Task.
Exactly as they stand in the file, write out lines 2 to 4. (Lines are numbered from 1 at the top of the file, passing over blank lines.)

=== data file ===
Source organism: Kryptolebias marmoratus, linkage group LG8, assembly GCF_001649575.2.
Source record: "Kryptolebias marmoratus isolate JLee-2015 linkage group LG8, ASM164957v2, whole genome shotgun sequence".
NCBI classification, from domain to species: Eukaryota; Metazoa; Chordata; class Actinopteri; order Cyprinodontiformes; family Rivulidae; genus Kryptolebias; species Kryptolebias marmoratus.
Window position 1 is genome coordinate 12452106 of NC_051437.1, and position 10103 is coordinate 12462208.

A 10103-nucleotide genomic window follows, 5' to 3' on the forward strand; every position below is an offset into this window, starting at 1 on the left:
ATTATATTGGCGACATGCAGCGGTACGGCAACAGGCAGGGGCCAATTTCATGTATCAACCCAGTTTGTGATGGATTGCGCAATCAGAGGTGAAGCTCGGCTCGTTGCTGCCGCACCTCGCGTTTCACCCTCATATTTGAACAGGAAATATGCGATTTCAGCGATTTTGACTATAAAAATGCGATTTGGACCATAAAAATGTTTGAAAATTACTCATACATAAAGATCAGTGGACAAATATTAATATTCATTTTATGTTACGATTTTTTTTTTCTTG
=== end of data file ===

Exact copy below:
Source record: "Kryptolebias marmoratus isolate JLee-2015 linkage group LG8, ASM164957v2, whole genome shotgun sequence".
NCBI classification, from domain to species: Eukaryota; Metazoa; Chordata; class Actinopteri; order Cyprinodontiformes; family Rivulidae; genus Kryptolebias; species Kryptolebias marmoratus.
Window position 1 is genome coordinate 12452106 of NC_051437.1, and position 10103 is coordinate 12462208.